Monitoring identity, cloud apps and email at different service tiersAlex Fields
Today I want to give you two ideas that you can take to your customers as new offerings. Some of you may already be doing some form of this, but based on my recent survey results, identity protection and monitoring in the cloud is still an area that is wanting for development.
The time for this conversation is ripe with the recent high-profile Solorigate attack that impacted so many customers, including several US government agencies. I suggest that we are living in an era now that demands a higher level of attention to the entire attack kill chain.
For a few years we have been hyper-focused on preventing bad stuff from happening in the first place: Email protection, Multi-factor authentication, Conditional Access, limiting admin privilege and so on. And we cannot stop paying attention to those things, but we also must go further now and ask, “What if our defenses fail?” Because at some point, they probably will. Even with all the above-mentioned items in place.
Getting “post-breach” defenses activated can be viewed as a journey, rather than a single event. Ultimately you will have several different domains or “areas” to which you must apply higher scrutiny:
- Email and SaaS apps
- On-premises network
- WAN and VPN links
- IaaS and PaaS environments
- Physical environment
I will suggest that we begin the journey at the top of this list, focusing on the corporate identity which is our passport to Email and cloud apps. There are so many ways to deliver better visibility into potential compromises, and of course we cannot cover them all here; when you first start going down this path, there is only so much you can accomplish with the limited time and resources you have, right? So let’s keep it simple, but try to get some good mileage from our efforts.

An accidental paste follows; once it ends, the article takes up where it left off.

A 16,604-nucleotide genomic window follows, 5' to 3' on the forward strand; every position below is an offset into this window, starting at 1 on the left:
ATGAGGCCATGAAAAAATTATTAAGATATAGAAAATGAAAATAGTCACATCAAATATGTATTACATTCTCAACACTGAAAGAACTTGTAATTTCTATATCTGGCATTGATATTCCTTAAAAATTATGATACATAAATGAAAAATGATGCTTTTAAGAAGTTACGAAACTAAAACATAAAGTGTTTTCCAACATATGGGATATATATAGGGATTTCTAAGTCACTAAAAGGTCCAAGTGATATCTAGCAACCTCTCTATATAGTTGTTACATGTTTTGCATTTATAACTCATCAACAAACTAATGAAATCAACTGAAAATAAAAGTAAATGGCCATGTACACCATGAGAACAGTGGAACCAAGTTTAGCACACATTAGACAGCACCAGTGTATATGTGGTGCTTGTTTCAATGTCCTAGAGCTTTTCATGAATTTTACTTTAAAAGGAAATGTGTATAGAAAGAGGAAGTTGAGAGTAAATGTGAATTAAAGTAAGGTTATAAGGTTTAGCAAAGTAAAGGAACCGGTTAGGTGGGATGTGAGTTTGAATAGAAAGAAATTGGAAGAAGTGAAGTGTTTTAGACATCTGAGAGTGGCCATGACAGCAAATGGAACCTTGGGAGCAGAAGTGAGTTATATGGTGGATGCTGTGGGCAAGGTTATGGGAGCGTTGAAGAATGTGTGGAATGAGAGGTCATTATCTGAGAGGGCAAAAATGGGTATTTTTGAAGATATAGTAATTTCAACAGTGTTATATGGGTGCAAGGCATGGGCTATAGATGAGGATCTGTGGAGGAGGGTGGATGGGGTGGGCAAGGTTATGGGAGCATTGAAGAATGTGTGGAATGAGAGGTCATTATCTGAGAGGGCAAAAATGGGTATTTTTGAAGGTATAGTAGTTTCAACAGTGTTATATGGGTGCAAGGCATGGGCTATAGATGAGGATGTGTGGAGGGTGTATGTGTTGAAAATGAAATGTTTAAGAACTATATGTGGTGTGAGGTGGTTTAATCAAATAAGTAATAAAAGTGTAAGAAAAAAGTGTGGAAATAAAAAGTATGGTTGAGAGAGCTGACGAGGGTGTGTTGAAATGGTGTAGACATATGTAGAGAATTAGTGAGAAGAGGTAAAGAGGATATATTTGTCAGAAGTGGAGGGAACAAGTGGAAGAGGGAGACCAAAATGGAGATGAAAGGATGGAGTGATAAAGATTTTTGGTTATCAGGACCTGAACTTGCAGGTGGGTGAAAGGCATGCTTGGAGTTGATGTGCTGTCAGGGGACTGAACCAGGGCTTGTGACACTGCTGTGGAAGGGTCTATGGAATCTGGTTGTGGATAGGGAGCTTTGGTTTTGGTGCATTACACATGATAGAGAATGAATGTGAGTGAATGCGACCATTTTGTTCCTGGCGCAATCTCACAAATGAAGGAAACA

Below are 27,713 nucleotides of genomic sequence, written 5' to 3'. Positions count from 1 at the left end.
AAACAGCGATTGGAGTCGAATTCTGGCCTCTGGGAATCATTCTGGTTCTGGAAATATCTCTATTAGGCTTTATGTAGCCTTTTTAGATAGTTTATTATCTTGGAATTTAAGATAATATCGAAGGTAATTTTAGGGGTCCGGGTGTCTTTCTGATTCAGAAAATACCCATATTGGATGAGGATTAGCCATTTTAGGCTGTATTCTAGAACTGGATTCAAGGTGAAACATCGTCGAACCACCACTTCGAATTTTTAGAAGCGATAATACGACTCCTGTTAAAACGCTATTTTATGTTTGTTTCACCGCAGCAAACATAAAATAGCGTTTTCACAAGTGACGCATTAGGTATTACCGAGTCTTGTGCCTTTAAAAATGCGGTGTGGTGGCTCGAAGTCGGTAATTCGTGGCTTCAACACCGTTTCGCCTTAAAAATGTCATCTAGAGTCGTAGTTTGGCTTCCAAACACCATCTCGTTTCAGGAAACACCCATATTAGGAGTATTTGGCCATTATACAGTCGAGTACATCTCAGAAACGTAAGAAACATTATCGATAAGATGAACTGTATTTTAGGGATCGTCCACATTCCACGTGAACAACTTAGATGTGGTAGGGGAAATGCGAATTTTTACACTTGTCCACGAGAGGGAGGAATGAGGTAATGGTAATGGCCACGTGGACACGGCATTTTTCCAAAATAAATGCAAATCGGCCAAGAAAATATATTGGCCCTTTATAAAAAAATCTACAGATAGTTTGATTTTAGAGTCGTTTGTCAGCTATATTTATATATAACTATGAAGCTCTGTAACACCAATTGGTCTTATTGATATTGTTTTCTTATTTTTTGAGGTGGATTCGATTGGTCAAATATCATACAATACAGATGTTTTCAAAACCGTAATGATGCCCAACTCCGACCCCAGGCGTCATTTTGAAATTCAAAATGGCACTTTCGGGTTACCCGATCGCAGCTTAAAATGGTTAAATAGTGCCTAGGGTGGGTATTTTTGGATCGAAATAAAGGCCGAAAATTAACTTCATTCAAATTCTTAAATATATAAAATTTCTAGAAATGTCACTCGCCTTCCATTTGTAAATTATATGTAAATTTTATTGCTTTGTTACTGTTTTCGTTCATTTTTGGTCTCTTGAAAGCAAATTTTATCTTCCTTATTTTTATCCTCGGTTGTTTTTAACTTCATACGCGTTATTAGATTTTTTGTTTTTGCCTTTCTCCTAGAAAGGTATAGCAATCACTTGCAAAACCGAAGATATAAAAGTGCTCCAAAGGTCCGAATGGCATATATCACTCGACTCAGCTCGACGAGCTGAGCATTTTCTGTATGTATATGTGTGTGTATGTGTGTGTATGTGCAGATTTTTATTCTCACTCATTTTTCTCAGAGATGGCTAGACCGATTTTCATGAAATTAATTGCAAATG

Tier 1: Basic Email and Cloud App Monitoring
In a Basic service tier we just need to cover a few essentials; the idea is to keep our costs low, and the start-up efforts minimal while still making forward progress against our goals.
With regard to Microsoft 365 subscriptions, you should first of all enable the Unified audit log, and then configure Alert policies in the Security & Compliance center (https://protection.office.com/alertpolicies). These are also available now at the new Security admin center (https://security.microsoft.com/alertpolicies). These are the same policies.
There are a number of built-in policies already present here for most subscriptions. You will see some additional built-in policies with a subscription to Microsoft Defender for Office 365 P2 (available standalone or included with Office 365 E5 or the Microsoft 365 E5 Security add-on).
There are certain events worth knowing about, such as Creation of forwarding/redirect rules, or Suspicious email sending patterns detected. If you have the Report message add-in deployed in your organization (and you ought to), then you can also enable the policy called Email reported by user as malware or phish (because no filter will catch 100%). This allows you to do some additional investigation if needed (aided by Automatic Investigation + Response if you have that P2 subscription).
Be sure to configure all of the built-in alerts so that they go to your service desk/ticketing system. Optionally, you can configure additional custom events to monitor. You want real people to follow up with these events (note: some of the events categorized as “informational” are still important).
This is something that you can (and should) do right away, with little or no experience (you will learn by doing). But this does create additional work on the back end! When one of these alerts rolls in the door, you need to have someone available to react, evaluate, and remediate if necessary. That makes this a new service with MRR potential. Every single MSP out there should be doing this if they aren’t already.